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BEANTOWN: ONE TOUGH PLACE TO PLAY
Leigh Montville
August 19, 1991
Many blacks are concerned that Boston and its teams are rife with racism
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August 19, 1991

Beantown: One Tough Place To Play

Many blacks are concerned that Boston and its teams are rife with racism

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OUR SERIES CONCLUDES WITH AN EXAMINATION OF BOSTON, A CITY THAT IS ANATHEMA TO MANY BLACK ATHLETES; A PROFILE OF NBA HALL OF FAMER DAVE BING, NOW A SUCCESSFUL BUSINESSMAN IN DETROIT; AND, ON PAGE 78, A POINT AFTER IN WHICH HARVARD PROFESSOR HENRY LOUIS GATES JR. CALLS SPORTS AN "OPIATE" FOR BLACK YOUTH.

Traffic is slow on Tremont street on a Saturday afternoon in Boston. Robert Foggie and John Bynoe stand outside Foggie's barbershop and take a bit of the sun. Foggie has been cutting hair for 55 years on this block. This is the ghetto, Roxbury. The slow tide of gentrification has stopped on the other side of Massachusetts Avenue, and the walk-around population is black, all black, as it has been for the longest while. The barbershop is a gathering place for conversation. A social center. This is where black athletes from the local teams always come for a shave and a trim. This is where a small-town heart of color beats in the midst of an often hostile city. Foggie and Bynoe are voices of that heart. The subject is sports.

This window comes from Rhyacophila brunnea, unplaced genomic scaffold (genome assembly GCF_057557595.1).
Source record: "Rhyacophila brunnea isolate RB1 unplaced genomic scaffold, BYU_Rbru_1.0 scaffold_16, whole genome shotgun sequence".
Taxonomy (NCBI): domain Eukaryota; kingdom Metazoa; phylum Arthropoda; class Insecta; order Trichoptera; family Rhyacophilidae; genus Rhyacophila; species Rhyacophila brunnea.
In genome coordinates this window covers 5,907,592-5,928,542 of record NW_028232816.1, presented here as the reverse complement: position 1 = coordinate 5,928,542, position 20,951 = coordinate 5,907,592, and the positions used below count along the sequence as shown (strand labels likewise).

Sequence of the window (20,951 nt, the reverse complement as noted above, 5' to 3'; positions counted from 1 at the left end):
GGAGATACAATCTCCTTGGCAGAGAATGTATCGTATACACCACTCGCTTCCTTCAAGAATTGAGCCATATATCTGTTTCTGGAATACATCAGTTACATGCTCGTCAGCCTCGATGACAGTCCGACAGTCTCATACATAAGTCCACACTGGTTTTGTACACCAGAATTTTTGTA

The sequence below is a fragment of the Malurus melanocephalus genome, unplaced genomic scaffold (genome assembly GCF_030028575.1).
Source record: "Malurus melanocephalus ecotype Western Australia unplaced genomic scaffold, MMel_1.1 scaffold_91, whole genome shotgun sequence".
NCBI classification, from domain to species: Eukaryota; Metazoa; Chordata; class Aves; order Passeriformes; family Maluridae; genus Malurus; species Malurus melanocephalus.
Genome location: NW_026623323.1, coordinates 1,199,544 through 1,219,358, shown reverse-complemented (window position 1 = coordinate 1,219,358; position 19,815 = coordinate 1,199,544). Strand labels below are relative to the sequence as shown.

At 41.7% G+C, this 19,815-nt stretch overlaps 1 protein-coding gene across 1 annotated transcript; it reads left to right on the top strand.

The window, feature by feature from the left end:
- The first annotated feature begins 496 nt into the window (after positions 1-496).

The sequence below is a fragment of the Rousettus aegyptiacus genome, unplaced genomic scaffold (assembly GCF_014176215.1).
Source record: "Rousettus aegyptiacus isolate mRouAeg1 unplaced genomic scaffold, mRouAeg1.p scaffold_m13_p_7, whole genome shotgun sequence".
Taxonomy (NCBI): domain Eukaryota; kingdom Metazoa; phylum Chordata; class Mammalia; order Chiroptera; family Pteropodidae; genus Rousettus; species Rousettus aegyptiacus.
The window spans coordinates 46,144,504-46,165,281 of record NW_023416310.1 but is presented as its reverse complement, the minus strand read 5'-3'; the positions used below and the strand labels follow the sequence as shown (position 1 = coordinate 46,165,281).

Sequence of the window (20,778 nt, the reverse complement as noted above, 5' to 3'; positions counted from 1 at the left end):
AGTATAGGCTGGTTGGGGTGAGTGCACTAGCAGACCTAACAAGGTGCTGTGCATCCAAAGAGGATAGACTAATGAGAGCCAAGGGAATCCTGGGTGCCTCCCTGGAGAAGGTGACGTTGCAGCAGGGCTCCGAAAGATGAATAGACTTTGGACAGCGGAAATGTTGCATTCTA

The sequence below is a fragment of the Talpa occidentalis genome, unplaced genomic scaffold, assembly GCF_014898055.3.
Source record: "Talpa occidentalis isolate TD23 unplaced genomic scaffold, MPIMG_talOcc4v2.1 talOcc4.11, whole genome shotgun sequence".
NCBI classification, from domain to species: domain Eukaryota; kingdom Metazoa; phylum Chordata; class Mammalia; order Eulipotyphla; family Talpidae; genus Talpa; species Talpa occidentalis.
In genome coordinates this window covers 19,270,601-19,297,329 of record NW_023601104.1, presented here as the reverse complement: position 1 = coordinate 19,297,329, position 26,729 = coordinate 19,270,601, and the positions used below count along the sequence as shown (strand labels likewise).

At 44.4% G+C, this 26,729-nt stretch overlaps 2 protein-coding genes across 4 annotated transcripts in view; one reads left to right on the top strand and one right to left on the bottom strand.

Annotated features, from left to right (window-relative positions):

Foggie: "Did you know the Red Sox had six black players in 1967?"

Bynoe: "Six?"

Foggie: "I've won a lot of money on this question. People can't believe it. I know there were six. I cut their heads."

Bynoe: "Six? Can't be."

Foggie: "George Scott. Reggie Smith. Elston Howard. John Wyatt. Joe Foy...."

Bynoe: "Earl Wilson?"

Foggie: "No, Earl was gone by then. Counting Jose Tartabull, there were six. I worked on all of them."

Six black players? The Red Sox? The number somehow seems unbelievable on a warm day in the summer of 1991.

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